However, the General Court held that “(79) the Member State concerned is not required to demonstrate that, in the absence of the aid measure, certain negative consequences would necessarily arise as a result of the aid beneficiary’s failure, but only that such consequences might arise […] There is thus no requirement for the Member State to demonstrate that, following the hypothetical failure of an aid recipient, it would be impossible for its competitors to replicate and ensure the service provided by it, but only that it would be complicated or difficult to do so.”

“(80) The Commission found in the contested decision that it was highly unlikely that Condor’s competitors would be both willing and able to build the required expertise, networks and technology within a reasonable time frame to take on Condor’s role as facilitator and ‘consolidator’ for around 11 000 independent tour operators and travel agencies on the German leisure travel market.”

“(81) The technology needed to operate the interfaces provided by Condor to its clients had largely been developed by that company and could not be replicated in the short to medium term, and that Condor’s exit from the market would cause the loss of technical knowledge and expertise, which would take time and investment to rebuild.”

“(83) The mere fact that another airline operates on part of the routes served by Condor or that it aggregates demand from tour operators and travel agencies is not capable of establishing that a competitor would easily replicate Condor’s service in the event of the latter’s failure.”

The need for state intervention and its incentive effect

Ryanair claimed that the Commission did not show that the aid was necessary and had an incentive effect, as required by the R&R Guidelines to do.

The Commission had found that the only credible scenario in the absence of the measure at issue was that of Condor’s liquidation and that, in such a scenario, the objectives of the measure could not be attained.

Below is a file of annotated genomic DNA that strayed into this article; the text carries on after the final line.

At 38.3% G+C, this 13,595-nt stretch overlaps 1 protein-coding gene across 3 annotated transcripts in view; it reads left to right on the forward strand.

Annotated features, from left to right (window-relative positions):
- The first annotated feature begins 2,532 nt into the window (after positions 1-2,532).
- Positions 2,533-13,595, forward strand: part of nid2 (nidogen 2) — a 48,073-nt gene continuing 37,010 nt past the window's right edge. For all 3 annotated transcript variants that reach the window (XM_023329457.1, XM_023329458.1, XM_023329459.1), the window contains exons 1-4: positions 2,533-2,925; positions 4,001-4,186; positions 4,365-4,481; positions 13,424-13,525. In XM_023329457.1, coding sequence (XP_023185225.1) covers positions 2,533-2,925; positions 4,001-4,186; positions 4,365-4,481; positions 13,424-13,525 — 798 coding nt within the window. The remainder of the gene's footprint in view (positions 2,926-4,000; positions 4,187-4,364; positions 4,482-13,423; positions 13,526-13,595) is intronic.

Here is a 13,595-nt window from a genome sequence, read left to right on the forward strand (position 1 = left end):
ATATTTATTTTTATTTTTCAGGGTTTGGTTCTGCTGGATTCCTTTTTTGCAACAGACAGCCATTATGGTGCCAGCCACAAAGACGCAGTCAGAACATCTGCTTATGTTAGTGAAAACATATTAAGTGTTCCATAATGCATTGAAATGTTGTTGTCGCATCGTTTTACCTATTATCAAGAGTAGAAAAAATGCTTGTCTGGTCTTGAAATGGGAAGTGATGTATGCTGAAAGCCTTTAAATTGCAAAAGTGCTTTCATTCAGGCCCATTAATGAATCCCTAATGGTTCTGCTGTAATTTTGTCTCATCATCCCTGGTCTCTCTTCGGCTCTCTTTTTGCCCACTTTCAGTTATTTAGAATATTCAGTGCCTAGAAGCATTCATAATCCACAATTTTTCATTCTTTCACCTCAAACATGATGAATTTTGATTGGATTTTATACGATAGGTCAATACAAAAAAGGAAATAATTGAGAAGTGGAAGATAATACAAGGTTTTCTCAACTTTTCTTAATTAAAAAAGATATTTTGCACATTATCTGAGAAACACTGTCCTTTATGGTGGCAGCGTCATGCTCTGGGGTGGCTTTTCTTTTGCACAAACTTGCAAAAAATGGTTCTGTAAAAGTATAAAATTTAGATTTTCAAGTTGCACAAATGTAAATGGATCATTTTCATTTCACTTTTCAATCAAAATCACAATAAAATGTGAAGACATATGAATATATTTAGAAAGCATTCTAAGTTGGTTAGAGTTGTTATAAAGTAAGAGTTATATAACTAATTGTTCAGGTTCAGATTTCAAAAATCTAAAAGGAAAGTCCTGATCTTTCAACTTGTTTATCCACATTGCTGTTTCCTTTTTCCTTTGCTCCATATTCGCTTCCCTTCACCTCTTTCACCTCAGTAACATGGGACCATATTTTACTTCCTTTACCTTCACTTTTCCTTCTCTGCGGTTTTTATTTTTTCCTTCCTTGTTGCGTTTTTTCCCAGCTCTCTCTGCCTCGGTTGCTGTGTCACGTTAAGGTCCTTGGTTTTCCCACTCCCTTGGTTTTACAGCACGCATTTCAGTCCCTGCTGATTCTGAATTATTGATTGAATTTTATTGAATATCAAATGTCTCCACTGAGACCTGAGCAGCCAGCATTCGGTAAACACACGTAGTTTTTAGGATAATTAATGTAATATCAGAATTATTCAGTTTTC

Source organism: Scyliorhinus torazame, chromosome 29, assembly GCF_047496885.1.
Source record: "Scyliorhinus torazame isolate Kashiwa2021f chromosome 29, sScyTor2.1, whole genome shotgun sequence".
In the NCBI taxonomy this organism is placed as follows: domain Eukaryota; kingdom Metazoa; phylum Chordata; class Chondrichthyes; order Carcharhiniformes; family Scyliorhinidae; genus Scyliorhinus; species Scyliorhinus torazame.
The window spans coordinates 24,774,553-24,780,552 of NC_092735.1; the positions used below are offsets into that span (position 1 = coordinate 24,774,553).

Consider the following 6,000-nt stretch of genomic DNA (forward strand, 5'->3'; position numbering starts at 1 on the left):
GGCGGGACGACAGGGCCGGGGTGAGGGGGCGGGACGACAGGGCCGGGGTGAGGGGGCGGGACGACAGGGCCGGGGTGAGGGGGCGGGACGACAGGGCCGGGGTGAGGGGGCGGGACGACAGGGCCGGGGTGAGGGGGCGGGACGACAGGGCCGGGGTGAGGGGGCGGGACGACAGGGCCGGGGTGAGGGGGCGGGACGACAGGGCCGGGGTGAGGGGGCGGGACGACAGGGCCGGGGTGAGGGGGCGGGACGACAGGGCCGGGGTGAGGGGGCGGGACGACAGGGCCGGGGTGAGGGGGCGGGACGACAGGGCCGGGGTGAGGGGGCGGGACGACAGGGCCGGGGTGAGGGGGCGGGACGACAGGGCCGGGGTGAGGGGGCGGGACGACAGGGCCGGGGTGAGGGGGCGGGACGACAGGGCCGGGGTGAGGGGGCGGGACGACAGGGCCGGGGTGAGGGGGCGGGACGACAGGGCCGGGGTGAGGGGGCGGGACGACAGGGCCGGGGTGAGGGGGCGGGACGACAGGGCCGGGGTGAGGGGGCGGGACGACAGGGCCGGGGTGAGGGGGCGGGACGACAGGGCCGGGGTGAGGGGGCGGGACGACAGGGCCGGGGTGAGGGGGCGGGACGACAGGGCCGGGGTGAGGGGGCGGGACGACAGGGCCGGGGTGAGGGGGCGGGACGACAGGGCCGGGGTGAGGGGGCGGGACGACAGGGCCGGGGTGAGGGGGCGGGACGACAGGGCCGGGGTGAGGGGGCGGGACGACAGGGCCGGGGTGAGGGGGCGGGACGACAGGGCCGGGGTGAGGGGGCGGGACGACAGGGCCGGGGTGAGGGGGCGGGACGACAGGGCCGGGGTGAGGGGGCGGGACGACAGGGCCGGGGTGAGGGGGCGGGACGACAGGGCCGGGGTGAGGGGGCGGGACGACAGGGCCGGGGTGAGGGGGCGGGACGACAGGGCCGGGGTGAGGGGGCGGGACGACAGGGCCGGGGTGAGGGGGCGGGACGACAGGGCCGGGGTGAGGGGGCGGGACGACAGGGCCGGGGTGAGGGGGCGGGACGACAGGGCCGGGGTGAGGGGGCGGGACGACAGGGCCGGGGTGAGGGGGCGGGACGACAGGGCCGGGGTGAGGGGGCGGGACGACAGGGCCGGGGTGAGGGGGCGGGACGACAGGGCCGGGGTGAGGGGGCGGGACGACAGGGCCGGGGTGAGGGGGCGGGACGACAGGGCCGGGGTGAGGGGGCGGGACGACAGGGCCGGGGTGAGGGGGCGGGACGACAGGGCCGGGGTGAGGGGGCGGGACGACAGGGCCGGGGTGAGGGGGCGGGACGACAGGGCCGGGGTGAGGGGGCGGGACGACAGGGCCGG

The General Court, first, recalled that “(96) in order for aid to benefit from one of the derogations contained in Article 107(3) TFEU, it must not only comply with one of the objectives set out in Article 107(3) (a), (b), (c) or (d) TFEU, but it must also be necessary for the attainment of those objectives. That aid must in fact induce the beneficiary to adopt conduct likely to assist attainment of those objectives […] Accordingly, in the context of Article 107(3)(c) TFEU, in order to be compatible with the internal market, the planned aid must have an incentive effect and thus be necessary to ‘facilitate the development of certain economic activities or of certain economic areas’”.

“(98) According to point 8 of the R&R Guidelines, undertakings should only be eligible for restructuring aid when they have exhausted all market options and where such aid is necessary in order to achieve a well-defined objective of common interest. In addition, it is apparent from point 53 of those guidelines, and from point 3 of the second paragraph of Annex II thereto, that the Member State concerned must provide a comparison with a credible alternative scenario not involving State aid, demonstrating how the objective pursued by the aid would not be attained, or would be attained to a lesser degree, in the case of that alternative scenario; such a scenario may, for example, include debt reorganisation, asset disposal, private capital raising, sale to a competitor or break-up, in each case either through entry into an insolvency or reorganisation procedure or otherwise. Lastly, under point 59 of the R&R Guidelines, Member States that intend to grant restructuring aid must demonstrate that in the absence of the aid, the beneficiary would have been restructured, sold or wound up in a way that would not have achieved the objective intended by the aid, while that demonstration can form part of the analysis presented in accordance with point 53 of the R&R Guidelines.”

“(100) The Commission found in essence in the contested decision that the only credible scenario in the absence of the measure at issue was that of Condor’s liquidation and that, in such a scenario, the objectives of the measure at issue could not be attained”.

“(102) Since the Commission based its analysis on just such an alternative scenario, as is apparent from paragraph 100 above, the applicant’s argument must be rejected.”

Condor’s long-term viability

Ryanair argued that the Commission did not show that the restructuring plan was realistic, coherent and capable of restoring Condor’s long-term viability.